Continuation of the Nonalcoholic Steatohepatitis Clinical Research Network: Noninvasive Radiological Diagnosis and Cardiovascular Impact of Nonalcoholic Fatty Liver Disease

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Investigator: Norah A. Terrault, MD
Sponsor: NIH National Institute of Diabetes and Digestive and Kidney Diseases

Location(s): United States

Description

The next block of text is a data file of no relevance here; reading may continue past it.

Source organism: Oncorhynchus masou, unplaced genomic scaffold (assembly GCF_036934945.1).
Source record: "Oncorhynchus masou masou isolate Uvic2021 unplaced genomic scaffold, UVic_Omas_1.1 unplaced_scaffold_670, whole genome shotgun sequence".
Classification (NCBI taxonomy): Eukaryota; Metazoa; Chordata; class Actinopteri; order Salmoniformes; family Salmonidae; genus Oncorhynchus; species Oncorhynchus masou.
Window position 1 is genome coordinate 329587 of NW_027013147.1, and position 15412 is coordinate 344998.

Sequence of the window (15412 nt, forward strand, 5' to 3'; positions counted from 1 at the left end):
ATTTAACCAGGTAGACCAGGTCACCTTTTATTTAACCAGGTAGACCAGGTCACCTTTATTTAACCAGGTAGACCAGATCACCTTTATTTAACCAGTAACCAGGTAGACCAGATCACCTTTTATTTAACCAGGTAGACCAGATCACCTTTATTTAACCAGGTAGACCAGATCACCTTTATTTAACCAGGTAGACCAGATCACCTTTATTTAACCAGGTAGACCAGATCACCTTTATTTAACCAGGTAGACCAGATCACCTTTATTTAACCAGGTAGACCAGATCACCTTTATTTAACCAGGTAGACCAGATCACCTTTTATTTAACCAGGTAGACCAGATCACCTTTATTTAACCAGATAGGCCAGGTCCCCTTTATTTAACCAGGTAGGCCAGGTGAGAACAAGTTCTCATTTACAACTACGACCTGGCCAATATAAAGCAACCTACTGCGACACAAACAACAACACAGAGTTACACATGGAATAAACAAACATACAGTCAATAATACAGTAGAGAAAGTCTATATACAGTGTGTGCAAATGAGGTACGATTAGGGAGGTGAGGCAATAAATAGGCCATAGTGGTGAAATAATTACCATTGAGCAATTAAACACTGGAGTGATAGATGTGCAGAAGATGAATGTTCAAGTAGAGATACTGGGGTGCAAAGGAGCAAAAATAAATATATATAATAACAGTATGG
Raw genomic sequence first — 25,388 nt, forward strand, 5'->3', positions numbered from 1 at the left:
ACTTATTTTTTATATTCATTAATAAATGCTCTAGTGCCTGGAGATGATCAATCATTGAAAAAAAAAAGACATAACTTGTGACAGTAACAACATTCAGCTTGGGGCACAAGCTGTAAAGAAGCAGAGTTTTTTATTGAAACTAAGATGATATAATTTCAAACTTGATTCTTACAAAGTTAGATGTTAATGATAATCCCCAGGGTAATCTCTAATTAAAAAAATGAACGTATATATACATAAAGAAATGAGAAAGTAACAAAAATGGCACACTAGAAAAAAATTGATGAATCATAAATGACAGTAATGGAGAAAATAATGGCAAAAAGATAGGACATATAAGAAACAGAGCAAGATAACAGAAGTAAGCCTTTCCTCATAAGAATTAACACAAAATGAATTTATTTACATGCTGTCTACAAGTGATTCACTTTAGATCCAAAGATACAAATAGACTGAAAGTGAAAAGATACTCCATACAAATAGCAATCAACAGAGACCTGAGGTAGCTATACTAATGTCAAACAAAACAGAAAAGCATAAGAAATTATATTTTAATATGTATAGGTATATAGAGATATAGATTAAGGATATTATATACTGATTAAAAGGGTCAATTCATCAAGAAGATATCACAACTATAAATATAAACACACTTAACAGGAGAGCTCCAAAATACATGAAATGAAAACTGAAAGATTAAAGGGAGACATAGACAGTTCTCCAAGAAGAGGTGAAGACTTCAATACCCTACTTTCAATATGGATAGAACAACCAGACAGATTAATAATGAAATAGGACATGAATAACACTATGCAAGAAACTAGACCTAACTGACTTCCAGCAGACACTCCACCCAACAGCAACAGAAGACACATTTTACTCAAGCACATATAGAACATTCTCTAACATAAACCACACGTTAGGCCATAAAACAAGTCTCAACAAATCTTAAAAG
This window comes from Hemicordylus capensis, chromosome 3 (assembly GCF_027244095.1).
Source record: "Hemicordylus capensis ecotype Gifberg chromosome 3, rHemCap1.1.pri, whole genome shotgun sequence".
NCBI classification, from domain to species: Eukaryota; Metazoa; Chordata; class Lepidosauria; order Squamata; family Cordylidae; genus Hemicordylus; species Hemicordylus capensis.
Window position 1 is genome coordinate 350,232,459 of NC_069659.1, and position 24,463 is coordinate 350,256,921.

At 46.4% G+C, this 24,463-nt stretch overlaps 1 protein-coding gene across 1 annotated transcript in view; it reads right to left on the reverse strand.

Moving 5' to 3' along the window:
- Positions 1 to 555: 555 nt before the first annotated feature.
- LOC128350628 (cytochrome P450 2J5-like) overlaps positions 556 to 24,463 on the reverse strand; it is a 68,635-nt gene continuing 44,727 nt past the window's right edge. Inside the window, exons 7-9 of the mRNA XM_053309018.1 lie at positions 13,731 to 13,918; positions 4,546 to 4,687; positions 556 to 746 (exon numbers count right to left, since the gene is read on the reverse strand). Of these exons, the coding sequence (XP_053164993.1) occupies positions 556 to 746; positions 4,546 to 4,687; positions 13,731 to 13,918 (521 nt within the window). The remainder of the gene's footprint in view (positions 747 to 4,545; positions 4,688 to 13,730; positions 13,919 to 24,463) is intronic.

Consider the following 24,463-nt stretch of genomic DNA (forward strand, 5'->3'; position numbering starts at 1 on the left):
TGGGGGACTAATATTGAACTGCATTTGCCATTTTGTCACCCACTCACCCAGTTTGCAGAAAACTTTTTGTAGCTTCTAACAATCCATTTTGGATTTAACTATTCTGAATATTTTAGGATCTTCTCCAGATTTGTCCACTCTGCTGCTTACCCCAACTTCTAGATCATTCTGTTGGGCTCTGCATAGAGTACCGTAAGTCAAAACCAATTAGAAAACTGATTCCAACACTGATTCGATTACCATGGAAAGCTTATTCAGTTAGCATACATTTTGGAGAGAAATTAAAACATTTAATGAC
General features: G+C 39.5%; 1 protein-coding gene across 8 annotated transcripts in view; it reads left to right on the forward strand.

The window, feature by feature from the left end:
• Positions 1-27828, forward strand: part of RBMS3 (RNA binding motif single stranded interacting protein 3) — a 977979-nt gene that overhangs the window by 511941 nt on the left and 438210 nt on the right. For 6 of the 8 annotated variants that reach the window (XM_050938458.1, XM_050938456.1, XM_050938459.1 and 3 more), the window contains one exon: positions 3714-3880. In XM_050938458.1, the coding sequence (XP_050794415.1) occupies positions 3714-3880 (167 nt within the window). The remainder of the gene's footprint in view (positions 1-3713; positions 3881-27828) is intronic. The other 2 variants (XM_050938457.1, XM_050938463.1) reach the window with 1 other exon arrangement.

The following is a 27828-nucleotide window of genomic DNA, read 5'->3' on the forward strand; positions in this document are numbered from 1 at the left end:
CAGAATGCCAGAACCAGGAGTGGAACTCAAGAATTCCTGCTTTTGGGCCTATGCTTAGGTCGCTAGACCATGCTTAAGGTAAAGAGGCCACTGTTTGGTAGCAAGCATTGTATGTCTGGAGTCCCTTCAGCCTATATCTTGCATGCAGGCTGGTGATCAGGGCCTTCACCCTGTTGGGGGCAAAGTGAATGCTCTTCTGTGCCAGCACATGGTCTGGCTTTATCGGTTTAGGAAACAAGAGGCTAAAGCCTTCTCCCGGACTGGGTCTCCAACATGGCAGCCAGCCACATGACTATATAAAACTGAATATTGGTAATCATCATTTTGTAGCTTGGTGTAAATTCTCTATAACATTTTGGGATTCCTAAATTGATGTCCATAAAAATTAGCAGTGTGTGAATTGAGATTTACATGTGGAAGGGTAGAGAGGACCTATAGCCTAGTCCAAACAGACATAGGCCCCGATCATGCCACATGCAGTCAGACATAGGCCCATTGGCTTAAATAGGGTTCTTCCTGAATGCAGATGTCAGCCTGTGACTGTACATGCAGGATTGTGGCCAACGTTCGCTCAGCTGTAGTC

Nonalcoholic fatty liver disease (NAFLD) and nonalcoholic steatohepatitis (NASH) are important causes of chronic liver disease in the United States. The NASH Clinical Research Network (NASH CRN) was established in 2002 to conduct research related to its clinical features, risk factors, pathogenesis, natural history and treatment in children and adults. The initial funding period of the NASH CRN has been very productive in establishing and conducting network-wide protocols and numerous ancillary and pilot studies. Encouraged by its success, the NIDDK has issued RFA-DK-08-505 whose objective is to continue the NASH CRN for additional five years. The objectives of the NASH CRN during the next funding period are (a) to successfully complete three network-wide studies initiated during the initial funding period. They are an observational longitudinal study of NAFLD in adults and children (NAFLD Database study, n=1,215), a randomized double blind controlled therapeutic study of NASH in non-diabetic adults (PIVENS, n=247), and a randomized double blind controlled therapeutic study of NAFLD in children (TONIC, n=173). The NAFLD Database study may be amended to meet additional goals during the next funding period. These modifications may include extending the length of follow-up of those enrolled, consideration of a follow-up liver biopsy in a subset of patients without cirrhosis for better assessment of histological natural history and enrolling carefully chosen controls without NAFLD; (b) to successfully complete a large of ancillary studies and pilot studies that have been begun during the initial funding period; (c) to conduct additional therapeutic studies in adults and children with NASH as options currently available to treat NASH are quite limited. Subsets of patients requiring immediate attention include (but not limited) to those with diabetes or cirrhosis and (d) to initiate and complete additional ancillary studies based on extensive clinical material and biosamples collected thus far. These studies may focus on (but are not limited to) natural history of NAFLD and NASH in children and adults, non-invasive assessment of disease severity (e.g., proteomics, lipodimics, clinical prediction rules) and disease pathogenesis (cytokine analyses, genome-wide association studies, tissue proteomics). Two new ancillary studies proposed by the UCSF Clinical Center aim to: a) Develop a non-invasive alternative to liver biopsy for the evaluation and monitoring of hepatic fibrosis in NAFLD CRN patients using novel MRI imaging and MR spectroscopic techniques, and b) Elucidate the impact of NAFLD on cardiac lipotoxicity, cardiac energetics, and myocardial function in NASH CRN patients using cardiac MRI and proton mass spectroscopy. NAFLD and NASH are important health problems and their incidence is expected to increase.